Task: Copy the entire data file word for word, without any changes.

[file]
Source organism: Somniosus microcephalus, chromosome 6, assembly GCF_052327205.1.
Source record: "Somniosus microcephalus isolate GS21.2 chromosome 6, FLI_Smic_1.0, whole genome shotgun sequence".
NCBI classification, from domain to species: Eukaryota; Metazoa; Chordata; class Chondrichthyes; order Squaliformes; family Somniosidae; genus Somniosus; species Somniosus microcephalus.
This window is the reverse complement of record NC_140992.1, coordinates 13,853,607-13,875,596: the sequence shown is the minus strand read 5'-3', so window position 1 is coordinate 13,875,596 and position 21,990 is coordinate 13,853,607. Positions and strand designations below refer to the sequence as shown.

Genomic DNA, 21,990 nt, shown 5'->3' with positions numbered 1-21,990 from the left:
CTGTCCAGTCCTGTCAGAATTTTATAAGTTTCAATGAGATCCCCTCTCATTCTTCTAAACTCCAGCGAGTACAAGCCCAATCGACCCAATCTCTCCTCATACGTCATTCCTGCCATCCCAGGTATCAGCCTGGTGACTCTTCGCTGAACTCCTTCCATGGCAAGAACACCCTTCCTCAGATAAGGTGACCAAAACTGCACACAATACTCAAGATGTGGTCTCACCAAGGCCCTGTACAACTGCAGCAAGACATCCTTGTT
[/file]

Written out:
Source organism: Somniosus microcephalus, chromosome 6, assembly GCF_052327205.1.
Source record: "Somniosus microcephalus isolate GS21.2 chromosome 6, FLI_Smic_1.0, whole genome shotgun sequence".
NCBI classification, from domain to species: Eukaryota; Metazoa; Chordata; class Chondrichthyes; order Squaliformes; family Somniosidae; genus Somniosus; species Somniosus microcephalus.
This window is the reverse complement of record NC_140992.1, coordinates 13,853,607-13,875,596: the sequence shown is the minus strand read 5'-3', so window position 1 is coordinate 13,875,596 and position 21,990 is coordinate 13,853,607. Positions and strand designations below refer to the sequence as shown.

Genomic DNA, 21,990 nt, shown 5'->3' with positions numbered 1-21,990 from the left:
CTGTCCAGTCCTGTCAGAATTTTATAAGTTTCAATGAGATCCCCTCTCATTCTTCTAAACTCCAGCGAGTACAAGCCCAATCGACCCAATCTCTCCTCATACGTCATTCCTGCCATCCCAGGTATCAGCCTGGTGACTCTTCGCTGAACTCCTTCCATGGCAAGAACACCCTTCCTCAGATAAGGTGACCAAAACTGCACACAATACTCAAGATGTGGTCTCACCAAGGCCCTGTACAACTGCAGCAAGACATCCTTGTT